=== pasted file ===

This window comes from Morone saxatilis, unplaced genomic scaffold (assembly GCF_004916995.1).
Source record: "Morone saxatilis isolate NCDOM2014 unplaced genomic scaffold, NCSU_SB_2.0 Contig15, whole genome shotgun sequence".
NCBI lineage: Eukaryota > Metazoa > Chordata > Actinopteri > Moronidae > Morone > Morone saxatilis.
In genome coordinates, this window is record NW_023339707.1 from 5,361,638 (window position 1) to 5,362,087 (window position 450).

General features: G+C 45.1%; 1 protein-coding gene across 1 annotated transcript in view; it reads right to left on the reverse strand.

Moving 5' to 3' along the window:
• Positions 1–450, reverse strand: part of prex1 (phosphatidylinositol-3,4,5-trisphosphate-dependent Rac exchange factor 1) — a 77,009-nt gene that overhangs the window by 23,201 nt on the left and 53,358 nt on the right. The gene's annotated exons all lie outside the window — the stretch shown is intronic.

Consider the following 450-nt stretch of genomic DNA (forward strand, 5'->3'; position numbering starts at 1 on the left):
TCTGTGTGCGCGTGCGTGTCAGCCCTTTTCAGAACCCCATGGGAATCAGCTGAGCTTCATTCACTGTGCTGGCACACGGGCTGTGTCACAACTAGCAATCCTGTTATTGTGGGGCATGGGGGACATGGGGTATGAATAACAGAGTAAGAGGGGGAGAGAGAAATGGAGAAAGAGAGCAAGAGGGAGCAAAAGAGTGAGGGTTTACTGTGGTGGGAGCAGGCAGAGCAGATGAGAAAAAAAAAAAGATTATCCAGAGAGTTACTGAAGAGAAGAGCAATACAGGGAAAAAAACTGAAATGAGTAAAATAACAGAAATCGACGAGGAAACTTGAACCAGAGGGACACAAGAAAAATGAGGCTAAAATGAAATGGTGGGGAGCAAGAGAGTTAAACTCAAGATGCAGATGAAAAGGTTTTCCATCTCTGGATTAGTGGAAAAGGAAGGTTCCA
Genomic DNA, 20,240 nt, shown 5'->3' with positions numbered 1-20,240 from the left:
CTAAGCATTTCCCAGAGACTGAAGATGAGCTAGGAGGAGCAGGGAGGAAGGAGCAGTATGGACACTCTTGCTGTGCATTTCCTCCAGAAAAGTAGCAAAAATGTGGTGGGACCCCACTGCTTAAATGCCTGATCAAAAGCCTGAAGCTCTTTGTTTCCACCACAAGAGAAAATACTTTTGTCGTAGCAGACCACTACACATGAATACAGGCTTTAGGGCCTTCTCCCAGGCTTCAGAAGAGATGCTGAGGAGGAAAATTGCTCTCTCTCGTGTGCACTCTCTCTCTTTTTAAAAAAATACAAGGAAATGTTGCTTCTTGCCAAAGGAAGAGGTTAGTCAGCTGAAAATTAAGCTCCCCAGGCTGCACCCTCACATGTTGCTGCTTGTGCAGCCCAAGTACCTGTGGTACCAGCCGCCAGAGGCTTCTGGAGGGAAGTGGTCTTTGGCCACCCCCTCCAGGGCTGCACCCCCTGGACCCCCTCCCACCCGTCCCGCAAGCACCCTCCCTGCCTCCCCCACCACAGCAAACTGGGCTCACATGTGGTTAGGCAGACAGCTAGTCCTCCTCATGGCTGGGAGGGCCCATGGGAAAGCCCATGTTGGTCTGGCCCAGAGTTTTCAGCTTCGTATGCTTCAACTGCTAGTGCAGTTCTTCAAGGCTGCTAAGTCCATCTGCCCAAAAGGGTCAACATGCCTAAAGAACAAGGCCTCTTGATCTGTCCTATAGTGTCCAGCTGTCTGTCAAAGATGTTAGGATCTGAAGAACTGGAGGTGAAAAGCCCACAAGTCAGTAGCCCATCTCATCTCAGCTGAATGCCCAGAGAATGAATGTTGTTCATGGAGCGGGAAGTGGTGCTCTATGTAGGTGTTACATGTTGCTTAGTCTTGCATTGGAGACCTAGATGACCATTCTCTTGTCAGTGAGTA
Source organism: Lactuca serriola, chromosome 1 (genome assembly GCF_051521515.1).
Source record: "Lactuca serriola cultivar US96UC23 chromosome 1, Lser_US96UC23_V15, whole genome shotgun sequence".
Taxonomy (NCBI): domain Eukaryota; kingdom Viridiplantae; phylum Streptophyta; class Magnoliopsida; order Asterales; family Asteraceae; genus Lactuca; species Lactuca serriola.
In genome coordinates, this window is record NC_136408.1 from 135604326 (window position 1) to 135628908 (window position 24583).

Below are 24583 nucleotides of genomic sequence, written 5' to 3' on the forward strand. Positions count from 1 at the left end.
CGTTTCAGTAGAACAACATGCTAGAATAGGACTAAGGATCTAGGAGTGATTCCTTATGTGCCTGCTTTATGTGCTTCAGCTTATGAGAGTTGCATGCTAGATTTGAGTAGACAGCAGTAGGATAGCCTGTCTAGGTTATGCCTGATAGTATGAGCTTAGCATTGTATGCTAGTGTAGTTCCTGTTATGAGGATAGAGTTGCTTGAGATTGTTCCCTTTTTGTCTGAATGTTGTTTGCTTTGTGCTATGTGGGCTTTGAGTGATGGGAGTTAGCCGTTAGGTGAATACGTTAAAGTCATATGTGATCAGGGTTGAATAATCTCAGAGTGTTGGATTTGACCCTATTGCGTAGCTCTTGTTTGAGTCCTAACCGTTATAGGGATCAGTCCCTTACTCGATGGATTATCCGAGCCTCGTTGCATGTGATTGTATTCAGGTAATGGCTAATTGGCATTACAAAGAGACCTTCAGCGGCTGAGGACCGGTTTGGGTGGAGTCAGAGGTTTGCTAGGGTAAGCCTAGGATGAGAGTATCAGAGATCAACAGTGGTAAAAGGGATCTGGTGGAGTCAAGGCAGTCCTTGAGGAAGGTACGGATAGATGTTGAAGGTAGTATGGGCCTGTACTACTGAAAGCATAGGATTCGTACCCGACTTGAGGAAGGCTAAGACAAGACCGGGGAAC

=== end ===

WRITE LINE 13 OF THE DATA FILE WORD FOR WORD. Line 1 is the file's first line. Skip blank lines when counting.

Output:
Source record: "Lactuca serriola cultivar US96UC23 chromosome 1, Lser_US96UC23_V15, whole genome shotgun sequence".